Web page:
NASA saw Henriette fading and two struggling lows behind

Aug 12, 2013 by Hal Pierce And Rob Gutro
On Aug. 6, towering thunderstorms in Henriette's forming eye reached almost 16.75km (~10.41 miles). In contrast, TRMM PR data on Aug. 9 showed thunderstorms near Henriette's center dropped to less than 12km (~7.5 miles). Credit: SSAI/NASA, Hal Pierce

Once a hurricane, Henriette weakened to a depression in the Central Pacific Ocean on Sunday, Aug. 11 and dissipated by Aug. 12 as two other low pressure areas continued to struggle. NASA's TRMM satellite noticed that Henriette's weakening trend began on Aug. 8.

NASA's Tropical Rainfall Measuring Mission or TRMM satellite flew over Henriette again on August 9, 2013 at 0122 UTC (~ 4 p.m. local time). During a TRMM orbit overpass on August 8, 2013 at 1709 UTC. (1:09 a.m. EDT), Henriette's eye that was visible but disappeared from view on Aug. 9.

At NASA's Goddard Space Flight Center in Greenbelt, Md. 3-D images were created showing TRMM data on Aug. 6 and Aug. 9 using Precipitation Radar (PR) data. On Aug. 6 rain was falling at a rate of over 161mm (~6.3 inches) per hour near the center of the hurricane and the tremendous amount of energy being released by towering thunderstorms in Henriette's forming eye was evident with tops reaching almost 16.75 km (~10.41 miles). In contrast, TRMM PR data from Aug. 9 showed thunderstorms near Henriette's center were found to reach heights of less than 12 km (~7.5 miles) indicating the storm had weakened. Henriette dissipated south of Hawaii early on Aug. 12.

On Monday, Aug. 12, two areas of low pressure are being watched for possible development in the Eastern Pacific Ocean. They are located east of where Henriette dissipated are referred to as System 93E and System 92E.

The elongated area of low pressure or trough called System 93E is about 1,300 miles east-southeast of Hawaii near 13 north and 136 west. It is producing disorganized showers and thunderstorms and it is moving westward at 10 to 15 mph. This system has a low chance, just 10 percent, of becoming a tropical cyclone during the next two days.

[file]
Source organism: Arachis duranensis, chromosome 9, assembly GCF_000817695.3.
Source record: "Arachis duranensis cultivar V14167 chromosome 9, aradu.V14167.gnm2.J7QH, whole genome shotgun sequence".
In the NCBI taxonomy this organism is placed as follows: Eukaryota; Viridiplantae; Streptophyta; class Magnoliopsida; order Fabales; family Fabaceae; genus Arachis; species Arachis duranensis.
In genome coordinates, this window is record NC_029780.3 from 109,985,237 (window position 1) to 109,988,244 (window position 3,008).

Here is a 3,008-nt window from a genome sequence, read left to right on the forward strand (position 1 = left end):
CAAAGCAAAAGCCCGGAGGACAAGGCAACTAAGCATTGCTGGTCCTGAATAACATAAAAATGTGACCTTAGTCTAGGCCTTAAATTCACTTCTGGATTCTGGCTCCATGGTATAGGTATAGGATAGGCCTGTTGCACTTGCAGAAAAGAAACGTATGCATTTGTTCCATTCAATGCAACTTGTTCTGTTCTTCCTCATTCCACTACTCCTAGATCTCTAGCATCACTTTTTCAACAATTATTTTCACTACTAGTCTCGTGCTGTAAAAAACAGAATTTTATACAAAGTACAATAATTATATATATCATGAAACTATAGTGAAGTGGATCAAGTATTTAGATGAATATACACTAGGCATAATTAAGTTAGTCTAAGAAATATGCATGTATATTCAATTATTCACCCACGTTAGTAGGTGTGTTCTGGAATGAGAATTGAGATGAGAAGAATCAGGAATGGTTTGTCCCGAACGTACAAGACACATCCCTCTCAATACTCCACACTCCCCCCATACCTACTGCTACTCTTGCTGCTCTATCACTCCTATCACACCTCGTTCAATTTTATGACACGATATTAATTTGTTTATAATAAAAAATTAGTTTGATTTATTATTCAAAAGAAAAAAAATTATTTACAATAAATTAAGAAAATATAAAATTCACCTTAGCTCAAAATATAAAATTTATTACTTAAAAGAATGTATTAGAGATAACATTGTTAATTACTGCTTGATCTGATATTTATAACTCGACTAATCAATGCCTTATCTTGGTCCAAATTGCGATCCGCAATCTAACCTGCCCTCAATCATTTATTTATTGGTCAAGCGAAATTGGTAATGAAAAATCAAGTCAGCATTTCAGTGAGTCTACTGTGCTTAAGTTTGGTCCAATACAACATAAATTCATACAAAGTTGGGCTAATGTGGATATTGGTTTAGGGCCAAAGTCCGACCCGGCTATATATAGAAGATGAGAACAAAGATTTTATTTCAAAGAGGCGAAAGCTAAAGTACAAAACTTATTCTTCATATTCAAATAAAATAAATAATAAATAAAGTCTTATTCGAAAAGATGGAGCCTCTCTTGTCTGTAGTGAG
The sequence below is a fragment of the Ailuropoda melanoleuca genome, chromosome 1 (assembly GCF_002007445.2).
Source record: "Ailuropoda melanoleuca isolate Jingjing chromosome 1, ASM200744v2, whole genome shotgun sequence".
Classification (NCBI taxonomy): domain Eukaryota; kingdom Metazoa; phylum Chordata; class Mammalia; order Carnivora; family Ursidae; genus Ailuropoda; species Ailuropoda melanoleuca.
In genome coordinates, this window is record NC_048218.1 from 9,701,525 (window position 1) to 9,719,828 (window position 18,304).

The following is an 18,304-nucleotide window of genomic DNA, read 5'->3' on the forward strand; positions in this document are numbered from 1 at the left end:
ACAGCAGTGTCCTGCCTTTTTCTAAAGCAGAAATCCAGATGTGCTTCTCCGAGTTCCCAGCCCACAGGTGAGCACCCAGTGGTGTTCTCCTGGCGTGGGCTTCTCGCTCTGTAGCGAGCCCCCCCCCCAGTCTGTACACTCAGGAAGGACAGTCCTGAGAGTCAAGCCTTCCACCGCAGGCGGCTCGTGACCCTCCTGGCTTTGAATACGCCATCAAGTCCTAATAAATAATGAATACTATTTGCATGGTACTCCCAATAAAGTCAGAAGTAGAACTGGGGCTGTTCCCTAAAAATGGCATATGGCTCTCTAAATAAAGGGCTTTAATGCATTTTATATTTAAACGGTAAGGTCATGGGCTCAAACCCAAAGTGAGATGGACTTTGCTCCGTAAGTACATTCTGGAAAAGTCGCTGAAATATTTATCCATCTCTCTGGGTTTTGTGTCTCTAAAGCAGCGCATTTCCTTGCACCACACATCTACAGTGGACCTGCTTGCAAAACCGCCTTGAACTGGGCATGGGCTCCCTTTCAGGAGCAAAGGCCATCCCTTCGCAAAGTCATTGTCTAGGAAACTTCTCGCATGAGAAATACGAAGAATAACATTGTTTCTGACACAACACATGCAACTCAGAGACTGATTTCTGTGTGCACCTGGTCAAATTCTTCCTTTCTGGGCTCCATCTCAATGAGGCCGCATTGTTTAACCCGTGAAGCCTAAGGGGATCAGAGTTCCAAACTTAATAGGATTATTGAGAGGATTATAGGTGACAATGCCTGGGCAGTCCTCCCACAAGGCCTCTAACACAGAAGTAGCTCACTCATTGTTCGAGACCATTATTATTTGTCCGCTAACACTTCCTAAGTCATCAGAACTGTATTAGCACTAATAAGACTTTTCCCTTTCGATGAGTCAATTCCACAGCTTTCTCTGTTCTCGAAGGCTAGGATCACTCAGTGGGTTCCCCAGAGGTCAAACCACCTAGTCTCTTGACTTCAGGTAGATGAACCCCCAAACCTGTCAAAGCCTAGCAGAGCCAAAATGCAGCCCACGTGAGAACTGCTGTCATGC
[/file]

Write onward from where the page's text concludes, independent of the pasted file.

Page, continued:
NOAA's GOES-West satellite captured this image of Henriette dissipating, and Systems 93E and 92E at 1500 UTC (11 a.m. EDT) on Aug. 11. Credit: NASA's GOES Project

Farthest east is low pressure System 92E, near 13.2north and 123.6 west, about 1,125 miles southwest of Cabo San Lucas, Mexico. That low is also producing disorganized showers and , but has a slightly better chance of developing first. The National Hurricane Center gives System 92E a 20 percent chance for becoming a tropical depression in the next 2 days.

Explore further: New, tighter timeline confirms ancient volcanism aligned with dinosaurs' extinction

add to favorites email to friend print save as pdf

Related Stories

NASA paints a panorama of Pacific tropical cyclones

Aug 09, 2013

The Central and Eastern Pacific Oceans continue to be active on Aug. 9, as Hurricane Henriette weakens and two other low pressure systems continue developing. All three systems were captured on the one panoramic ...

NASA sees Hurricane Gil being chased by developing storm

Aug 02, 2013

On July 31, NASA's TRMM satellite saw Tropical Storm Gil intensifying and the storm became a hurricane. NASA's Aqua satellite and NOAA's GOES-15 satellite captured views of Gil on Aug. 1 as it was being chased ...

Recommended for you

Scientists make strides in tsunami warning since 2004

9 hours ago

The 2004 tsunami led to greater global cooperation and improved techniques for detecting waves that could reach faraway shores, even though scientists still cannot predict when an earthquake will strike.

Trade winds ventilate the tropical oceans

9 hours ago

Long-term observations indicate that the oxygen minimum zones in the tropical oceans have expanded in recent decades. The reason is still unknown. Now scientists at the GEOMAR Helmholtz Centre for Ocean Research ...

User comments : 0

Please sign in to add a comment. Registration is free, and takes less than a minute. Read more

Click here to reset your password.
Sign in to get notified via email when new comments are made.